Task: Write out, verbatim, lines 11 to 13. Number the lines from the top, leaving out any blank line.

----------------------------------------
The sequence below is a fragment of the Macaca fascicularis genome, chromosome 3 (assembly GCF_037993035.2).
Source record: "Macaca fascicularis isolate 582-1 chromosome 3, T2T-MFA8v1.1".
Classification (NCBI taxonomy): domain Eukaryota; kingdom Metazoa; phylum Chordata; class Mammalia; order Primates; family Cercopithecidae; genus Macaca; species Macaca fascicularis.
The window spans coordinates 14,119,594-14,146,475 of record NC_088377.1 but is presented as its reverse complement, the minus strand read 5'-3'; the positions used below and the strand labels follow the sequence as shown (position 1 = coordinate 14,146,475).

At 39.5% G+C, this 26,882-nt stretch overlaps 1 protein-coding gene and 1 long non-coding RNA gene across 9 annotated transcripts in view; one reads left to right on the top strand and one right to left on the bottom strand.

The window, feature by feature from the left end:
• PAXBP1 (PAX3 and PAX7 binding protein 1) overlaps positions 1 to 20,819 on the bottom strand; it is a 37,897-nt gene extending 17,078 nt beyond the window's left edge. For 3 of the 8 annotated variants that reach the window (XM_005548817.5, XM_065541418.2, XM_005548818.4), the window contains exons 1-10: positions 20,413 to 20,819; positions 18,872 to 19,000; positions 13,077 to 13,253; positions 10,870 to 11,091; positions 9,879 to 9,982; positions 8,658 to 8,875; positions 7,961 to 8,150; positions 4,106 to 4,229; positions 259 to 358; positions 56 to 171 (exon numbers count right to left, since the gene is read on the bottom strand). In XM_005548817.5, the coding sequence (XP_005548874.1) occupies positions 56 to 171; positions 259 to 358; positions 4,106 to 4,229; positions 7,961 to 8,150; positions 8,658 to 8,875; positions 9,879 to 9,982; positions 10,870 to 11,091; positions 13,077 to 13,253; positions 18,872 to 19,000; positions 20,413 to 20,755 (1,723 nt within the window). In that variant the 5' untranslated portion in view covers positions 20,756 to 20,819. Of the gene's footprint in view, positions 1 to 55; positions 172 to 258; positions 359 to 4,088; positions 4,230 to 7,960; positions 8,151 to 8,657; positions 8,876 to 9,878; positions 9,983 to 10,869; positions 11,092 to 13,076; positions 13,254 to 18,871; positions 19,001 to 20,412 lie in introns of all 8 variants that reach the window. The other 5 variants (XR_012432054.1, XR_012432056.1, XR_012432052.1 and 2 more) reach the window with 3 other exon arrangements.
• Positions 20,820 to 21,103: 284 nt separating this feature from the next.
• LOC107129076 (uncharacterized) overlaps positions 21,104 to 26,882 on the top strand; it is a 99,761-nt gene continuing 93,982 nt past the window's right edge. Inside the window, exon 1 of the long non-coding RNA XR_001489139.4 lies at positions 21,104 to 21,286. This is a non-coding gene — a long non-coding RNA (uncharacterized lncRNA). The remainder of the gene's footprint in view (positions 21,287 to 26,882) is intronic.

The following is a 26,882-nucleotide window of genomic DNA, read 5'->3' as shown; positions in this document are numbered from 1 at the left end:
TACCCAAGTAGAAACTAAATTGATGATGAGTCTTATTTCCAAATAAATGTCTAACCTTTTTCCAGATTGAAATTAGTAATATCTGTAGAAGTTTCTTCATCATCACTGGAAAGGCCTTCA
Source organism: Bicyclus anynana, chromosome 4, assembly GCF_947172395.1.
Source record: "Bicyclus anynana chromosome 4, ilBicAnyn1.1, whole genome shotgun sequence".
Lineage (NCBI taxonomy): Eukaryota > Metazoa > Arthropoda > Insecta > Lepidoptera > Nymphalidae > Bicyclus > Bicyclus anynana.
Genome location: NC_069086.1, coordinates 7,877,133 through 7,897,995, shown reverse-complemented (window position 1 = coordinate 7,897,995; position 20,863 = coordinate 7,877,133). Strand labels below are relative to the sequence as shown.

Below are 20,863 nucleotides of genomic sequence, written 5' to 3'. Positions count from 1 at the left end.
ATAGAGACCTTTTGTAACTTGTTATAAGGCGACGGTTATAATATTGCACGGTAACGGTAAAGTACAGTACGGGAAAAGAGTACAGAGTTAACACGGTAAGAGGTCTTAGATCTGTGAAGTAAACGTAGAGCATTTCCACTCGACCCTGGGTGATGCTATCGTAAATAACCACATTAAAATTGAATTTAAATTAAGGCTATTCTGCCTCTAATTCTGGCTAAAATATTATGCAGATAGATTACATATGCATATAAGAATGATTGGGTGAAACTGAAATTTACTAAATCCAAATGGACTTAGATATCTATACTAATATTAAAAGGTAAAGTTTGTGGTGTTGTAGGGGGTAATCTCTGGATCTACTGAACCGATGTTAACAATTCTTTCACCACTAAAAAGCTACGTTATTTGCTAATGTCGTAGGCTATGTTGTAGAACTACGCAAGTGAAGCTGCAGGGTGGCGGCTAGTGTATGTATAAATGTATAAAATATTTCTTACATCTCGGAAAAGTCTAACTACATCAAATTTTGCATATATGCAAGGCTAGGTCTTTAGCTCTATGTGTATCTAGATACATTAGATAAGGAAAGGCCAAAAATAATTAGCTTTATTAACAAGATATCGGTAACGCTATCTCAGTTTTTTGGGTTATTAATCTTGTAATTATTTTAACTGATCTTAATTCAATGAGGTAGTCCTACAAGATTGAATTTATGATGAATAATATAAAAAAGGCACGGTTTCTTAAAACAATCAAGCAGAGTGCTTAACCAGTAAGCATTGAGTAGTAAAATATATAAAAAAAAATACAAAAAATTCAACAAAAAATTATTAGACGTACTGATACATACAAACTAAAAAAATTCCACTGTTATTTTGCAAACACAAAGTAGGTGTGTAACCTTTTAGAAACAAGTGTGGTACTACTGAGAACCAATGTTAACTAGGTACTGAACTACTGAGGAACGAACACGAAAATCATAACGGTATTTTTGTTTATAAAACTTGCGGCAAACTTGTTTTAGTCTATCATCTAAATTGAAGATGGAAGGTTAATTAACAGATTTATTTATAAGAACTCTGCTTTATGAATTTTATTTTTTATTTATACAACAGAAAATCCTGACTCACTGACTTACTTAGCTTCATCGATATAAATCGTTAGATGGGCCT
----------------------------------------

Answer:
TACCCAAGTAGAAACTAAATTGATGATGAGTCTTATTTCCAAATAAATGTCTAACCTTTTTCCAGATTGAAATTAGTAATATCTGTAGAAGTTTCTTCATCATCACTGGAAAGGCCTTCA
Source organism: Bicyclus anynana, chromosome 4, assembly GCF_947172395.1.
Source record: "Bicyclus anynana chromosome 4, ilBicAnyn1.1, whole genome shotgun sequence".